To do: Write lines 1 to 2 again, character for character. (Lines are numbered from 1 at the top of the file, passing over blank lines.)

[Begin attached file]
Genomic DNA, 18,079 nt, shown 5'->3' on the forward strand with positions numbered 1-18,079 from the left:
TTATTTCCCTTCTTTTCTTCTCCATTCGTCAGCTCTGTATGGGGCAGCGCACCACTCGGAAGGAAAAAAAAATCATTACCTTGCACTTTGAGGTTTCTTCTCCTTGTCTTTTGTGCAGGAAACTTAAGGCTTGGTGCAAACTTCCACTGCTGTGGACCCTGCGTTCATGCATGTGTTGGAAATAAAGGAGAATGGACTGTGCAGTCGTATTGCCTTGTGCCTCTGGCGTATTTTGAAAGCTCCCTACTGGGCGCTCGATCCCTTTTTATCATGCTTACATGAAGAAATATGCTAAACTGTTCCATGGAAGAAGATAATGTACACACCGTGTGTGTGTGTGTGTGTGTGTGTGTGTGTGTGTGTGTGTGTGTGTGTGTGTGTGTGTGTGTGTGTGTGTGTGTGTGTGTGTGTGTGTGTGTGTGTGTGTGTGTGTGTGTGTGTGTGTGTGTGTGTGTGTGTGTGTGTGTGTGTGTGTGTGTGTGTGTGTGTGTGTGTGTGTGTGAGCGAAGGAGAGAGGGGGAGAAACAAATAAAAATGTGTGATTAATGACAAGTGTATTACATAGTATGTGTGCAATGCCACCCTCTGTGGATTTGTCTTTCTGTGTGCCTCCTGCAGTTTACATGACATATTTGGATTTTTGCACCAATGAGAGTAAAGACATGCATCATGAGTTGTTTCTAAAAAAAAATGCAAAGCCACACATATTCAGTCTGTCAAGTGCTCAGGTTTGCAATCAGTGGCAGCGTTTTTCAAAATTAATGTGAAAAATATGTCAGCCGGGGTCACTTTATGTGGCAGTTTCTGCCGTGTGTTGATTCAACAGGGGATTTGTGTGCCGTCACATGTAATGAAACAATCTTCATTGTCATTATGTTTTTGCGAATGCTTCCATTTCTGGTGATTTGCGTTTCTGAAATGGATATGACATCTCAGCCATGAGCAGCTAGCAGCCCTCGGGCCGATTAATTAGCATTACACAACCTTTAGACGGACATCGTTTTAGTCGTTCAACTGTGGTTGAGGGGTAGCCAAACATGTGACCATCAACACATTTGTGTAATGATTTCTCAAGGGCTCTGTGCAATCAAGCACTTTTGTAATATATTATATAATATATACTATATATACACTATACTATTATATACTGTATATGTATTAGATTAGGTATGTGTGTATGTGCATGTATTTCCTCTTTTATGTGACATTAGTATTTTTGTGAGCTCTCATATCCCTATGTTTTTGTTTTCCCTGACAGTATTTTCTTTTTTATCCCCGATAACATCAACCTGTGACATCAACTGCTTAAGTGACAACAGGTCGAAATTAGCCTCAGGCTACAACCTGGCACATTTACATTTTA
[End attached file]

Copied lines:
Genomic DNA, 18,079 nt, shown 5'->3' on the forward strand with positions numbered 1-18,079 from the left:
TTATTTCCCTTCTTTTCTTCTCCATTCGTCAGCTCTGTATGGGGCAGCGCACCACTCGGAAGGAAAAAAAAATCATTACCTTGCACTTTGAGGTTTCTTCTCCTTGTCTTTTGTGCAGGAAACTTAAGGCTTGGTGCAAACTTCCACTGCTGTGGACCCTGCGTTCATGCATGTGTTGGAAATAAAGGAGAATGGACTGTGCAGTCGTATTGCCTTGTGCCTCTGGCGTATTTTGAAAGCTCCCTACTGGGCGCTCGATCCCTTTTTATCATGCTTACATGAAGAAATATGCTAAACTGTTCCATGGAAGAAGATAATGTACACACCGTGTGTGTGTGTGTGTGTGTGTGTGTGTGTGTGTGTGTGTGTGTGTGTGTGTGTGTGTGTGTGTGTGTGTGTGTGTGTGTGTGTGTGTGTGTGTGTGTGTGTGTGTGTGTGTGTGTGTGTGTGTGTGTGTGTGTGTGTGTGTGTGTGTGTGTGTGTGTGTGTGTGTGTGTGTGTGAGCGAAGGAGAGAGGGGGAGAAACAAATAAAAATGTGTGATTAATGACAAGTGTATTACATAGTATGTGTGCAATGCCACCCTCTGTGGATTTGTCTTTCTGTGTGCCTCCTGCAGTTTACATGACATATTTGGATTTTTGCACCAATGAGAGTAAAGACATGCATCATGAGTTGTTTCTAAAAAAAAATGCAAAGCCACACATATTCAGTCTGTCAAGTGCTCAGGTTTGCAATCAGTGGCAGCGTTTTTCAAAATTAATGTGAAAAATATGTCAGCCGGGGTCACTTTATGTGGCAGTTTCTGCCGTGTGTTGATTCAACAGGGGATTTGTGTGCCGTCACATGTAATGAAACAATCTTCATTGTCATTATGTTTTTGCGAATGCTTCCATTTCTGGTGATTTGCGTTTCTGAAATGGATATGACATCTCAGCCATGAGCAGCTAGCAGCCCTCGGGCCGATTAATTAGCATTACACAACCTTTAGACGGACATCGTTTTAGTCGTTCAACTGTGGTTGAGGGGTAGCCAAACATGTGACCATCAACACATTTGTGTAATGATTTCTCAAGGGCTCTGTGCAATCAAGCACTTTTGTAATATATTATATAATATATACTATATATACACTATACTATTATATACTGTATATGTATTAGATTAGGTATGTGTGTATGTGCATGTATTTCCTCTTTTATGTGACATTAGTATTTTTGTGAGCTCTCATATCCCTATGTTTTTGTTTTCCCTGACAGTATTTTCTTTTTTATCCCCGATAACATCAACCTGTGACATCAACTGCTTAAGTGACAACAGGTCGAAATTAGCCTCAGGCTACAACCTGGCACATTTACATTTTA